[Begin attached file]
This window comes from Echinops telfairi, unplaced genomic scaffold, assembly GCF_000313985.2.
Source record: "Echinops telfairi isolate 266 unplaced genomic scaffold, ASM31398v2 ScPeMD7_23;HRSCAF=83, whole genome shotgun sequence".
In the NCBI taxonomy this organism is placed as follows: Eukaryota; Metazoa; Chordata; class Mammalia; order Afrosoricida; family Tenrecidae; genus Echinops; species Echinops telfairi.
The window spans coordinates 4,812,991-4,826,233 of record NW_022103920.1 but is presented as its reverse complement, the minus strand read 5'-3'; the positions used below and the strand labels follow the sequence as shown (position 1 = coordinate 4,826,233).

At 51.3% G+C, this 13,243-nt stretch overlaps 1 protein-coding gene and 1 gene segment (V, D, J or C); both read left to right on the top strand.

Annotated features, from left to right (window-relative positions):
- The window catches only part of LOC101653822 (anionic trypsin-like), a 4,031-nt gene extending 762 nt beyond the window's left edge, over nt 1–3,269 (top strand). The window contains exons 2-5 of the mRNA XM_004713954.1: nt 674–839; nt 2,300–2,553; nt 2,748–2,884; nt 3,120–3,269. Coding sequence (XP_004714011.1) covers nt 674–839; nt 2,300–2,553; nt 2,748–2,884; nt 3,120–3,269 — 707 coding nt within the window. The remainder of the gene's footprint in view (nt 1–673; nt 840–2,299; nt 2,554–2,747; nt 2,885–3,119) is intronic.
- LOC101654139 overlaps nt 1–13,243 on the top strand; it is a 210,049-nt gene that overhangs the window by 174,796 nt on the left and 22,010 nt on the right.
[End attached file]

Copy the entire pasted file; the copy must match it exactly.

This window comes from Echinops telfairi, unplaced genomic scaffold, assembly GCF_000313985.2.
Source record: "Echinops telfairi isolate 266 unplaced genomic scaffold, ASM31398v2 ScPeMD7_23;HRSCAF=83, whole genome shotgun sequence".
In the NCBI taxonomy this organism is placed as follows: Eukaryota; Metazoa; Chordata; class Mammalia; order Afrosoricida; family Tenrecidae; genus Echinops; species Echinops telfairi.
The window spans coordinates 4,812,991-4,826,233 of record NW_022103920.1 but is presented as its reverse complement, the minus strand read 5'-3'; the positions used below and the strand labels follow the sequence as shown (position 1 = coordinate 4,826,233).

At 51.3% G+C, this 13,243-nt stretch overlaps 1 protein-coding gene and 1 gene segment (V, D, J or C); both read left to right on the top strand.

Annotated features, from left to right (window-relative positions):
- The window catches only part of LOC101653822 (anionic trypsin-like), a 4,031-nt gene extending 762 nt beyond the window's left edge, over nt 1–3,269 (top strand). The window contains exons 2-5 of the mRNA XM_004713954.1: nt 674–839; nt 2,300–2,553; nt 2,748–2,884; nt 3,120–3,269. Coding sequence (XP_004714011.1) covers nt 674–839; nt 2,300–2,553; nt 2,748–2,884; nt 3,120–3,269 — 707 coding nt within the window. The remainder of the gene's footprint in view (nt 1–673; nt 840–2,299; nt 2,554–2,747; nt 2,885–3,119) is intronic.
- LOC101654139 overlaps nt 1–13,243 on the top strand; it is a 210,049-nt gene that overhangs the window by 174,796 nt on the left and 22,010 nt on the right.